- I hear that you don’t want to do this right now. Could you please tell me why? (You might be surprised to find from their perspective the reason. And it might just help you plan even more times to connect with and understand your kids in ways you didn’t expect.)
With toddlers, it can even be helpful to repeat what they might be feeling with emotion. This helps a toddler know that you really get them.
- You feel sad, sad, sad! You don’t want to take turns.
- You feel mad, mad mad! Your brother wasn’t being fair.
- You feel bad, bad, bad! Your tummy hurts.
When you connect with your kids through empathetic, active listening, it opens them up more to connection (even when they still have to obey you and do what they don’t want).
#4 Invite them to Connect More
Try asking open ended questions instead of closed ones. For example, instead of saying “How was your day?” say, “Tell me about your day.”
Invite them to open up to you. Ask them questions that indicate, “I want to know you more.”
Get really good at the key phrase: Tell me more.
Say things like:
- Would you please tell me more about that? That makes me really curious!
- I’m really interested in that! Would you tell me more what that was like?
- I love seeing who you are becoming
And absolutely essential to this is:
When your kids open up- show up. Show you are listening with your undivided attention. Listen actively. Don’t be quick to give advice or side with someone else. Listen. Don’t put them down for what they are saying. Don’t brush it aside.
I can’t tell you how many kids stopped talking to their parents about meaningful things, because their parents didn’t seem to care when they did open up. Or did nothing when their kids asked for help.
And kids often open up at the most inopportune times. Just before bed seems to be one of the most common times. If you’re in a hurry to get them to bed, or if, like many teenagers, your kids seem to be more night-owls than you, you might have to change your own bedtime to be attentive at those times they are ready to open up.
#5 Communicate Gratitude
Be sure to tell them how thankful you are for them. Make sure this is separate from things they do or accomplish. Kids are so malleable and so want to please you. If they think they are accepted, loved, or treasured because of something they do or accomplish, they will keep trying to do that thing, accomplish more, etc. Make sure they hear regularly that you love them and are grateful for them and just want to be with them with no strings attached or effort required. Communicate things like:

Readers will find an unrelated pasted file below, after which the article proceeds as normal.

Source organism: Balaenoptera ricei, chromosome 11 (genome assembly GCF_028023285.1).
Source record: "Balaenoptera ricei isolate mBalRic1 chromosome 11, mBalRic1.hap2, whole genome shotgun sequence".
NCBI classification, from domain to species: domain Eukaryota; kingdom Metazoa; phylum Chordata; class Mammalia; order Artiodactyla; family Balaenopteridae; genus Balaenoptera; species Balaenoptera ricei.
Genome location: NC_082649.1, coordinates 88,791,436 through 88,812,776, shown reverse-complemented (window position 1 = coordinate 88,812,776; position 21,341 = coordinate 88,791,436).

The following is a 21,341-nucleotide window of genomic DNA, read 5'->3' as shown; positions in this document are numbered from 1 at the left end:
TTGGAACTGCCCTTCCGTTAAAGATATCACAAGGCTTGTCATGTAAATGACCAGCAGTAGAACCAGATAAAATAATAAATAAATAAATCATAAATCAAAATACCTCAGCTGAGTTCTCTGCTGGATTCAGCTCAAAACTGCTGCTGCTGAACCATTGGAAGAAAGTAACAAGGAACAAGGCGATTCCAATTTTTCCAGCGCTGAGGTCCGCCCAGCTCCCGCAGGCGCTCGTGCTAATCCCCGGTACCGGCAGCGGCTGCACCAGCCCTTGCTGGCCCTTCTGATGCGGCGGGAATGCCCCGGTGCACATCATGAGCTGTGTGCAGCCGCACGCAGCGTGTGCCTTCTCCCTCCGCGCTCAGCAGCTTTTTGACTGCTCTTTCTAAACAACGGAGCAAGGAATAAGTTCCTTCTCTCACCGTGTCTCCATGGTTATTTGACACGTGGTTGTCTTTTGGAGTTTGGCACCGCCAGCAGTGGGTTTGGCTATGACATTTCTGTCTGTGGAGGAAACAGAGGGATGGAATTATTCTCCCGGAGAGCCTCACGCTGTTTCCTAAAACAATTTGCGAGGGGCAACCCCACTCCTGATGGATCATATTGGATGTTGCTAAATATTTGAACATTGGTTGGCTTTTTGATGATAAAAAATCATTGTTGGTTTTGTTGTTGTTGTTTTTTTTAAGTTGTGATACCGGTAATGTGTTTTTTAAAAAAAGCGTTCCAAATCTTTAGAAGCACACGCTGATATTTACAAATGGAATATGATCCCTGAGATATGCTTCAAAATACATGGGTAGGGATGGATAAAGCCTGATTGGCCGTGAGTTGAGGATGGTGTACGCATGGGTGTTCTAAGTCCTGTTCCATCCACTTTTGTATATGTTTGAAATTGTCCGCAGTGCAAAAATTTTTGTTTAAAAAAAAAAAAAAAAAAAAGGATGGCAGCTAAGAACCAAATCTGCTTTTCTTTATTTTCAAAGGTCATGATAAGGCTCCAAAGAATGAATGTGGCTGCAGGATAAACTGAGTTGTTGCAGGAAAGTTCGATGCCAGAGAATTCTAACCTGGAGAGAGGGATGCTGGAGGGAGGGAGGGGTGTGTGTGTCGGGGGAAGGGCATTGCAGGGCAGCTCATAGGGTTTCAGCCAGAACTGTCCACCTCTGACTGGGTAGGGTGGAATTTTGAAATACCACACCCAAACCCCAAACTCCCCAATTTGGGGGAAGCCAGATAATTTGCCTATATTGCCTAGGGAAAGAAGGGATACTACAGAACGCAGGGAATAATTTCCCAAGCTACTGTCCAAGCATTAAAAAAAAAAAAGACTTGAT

- “I’m so grateful to God that He put you in my life.”
- “Thank you for being in my life.”
- “You belong not because of what you do, but because you are you. There is nothing you can do to make yourself more accepted or to make yourself belong more. You just are accepted wholly, exactly as who you are.”
Engage Deeply, Embrace Wholly, Delight Lavishly
This blog is all about inspiring and challenging myself and others to:
- Engage Deeply with the Lord, with your spouse, your kids, your parents, your friends, your co-workers, your world. Talk about the things that are most important, the things that are essential to you being you and them being them- and with a sincerity and humility that makes you real.
- Embrace Wholly– Connect with those that are important to you. We so often feel alone when we disconnect ourselves from those we love- even if it is just part of ourselves. Bring your whole self to the table and encourage, strengthen, redirect, and build up those you love.
- Delight Lavishly– Celebrate the deeply consequential as well as the minutia of life. Really, really delight in them. Notice the little things the Lord does to say, “I love you, Child!” Go on, take a moment to actively celebrate them!
Want More Like This?
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- How My Kids Can Know God for Themselves
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- 5-Minute Self-Assessment that Could Change Your Kid’s Lives
- Teach Your Kids To Read- Inexpensively and Effectively
- To Be Known
- How Play Can Make or Break our Kids’ Futures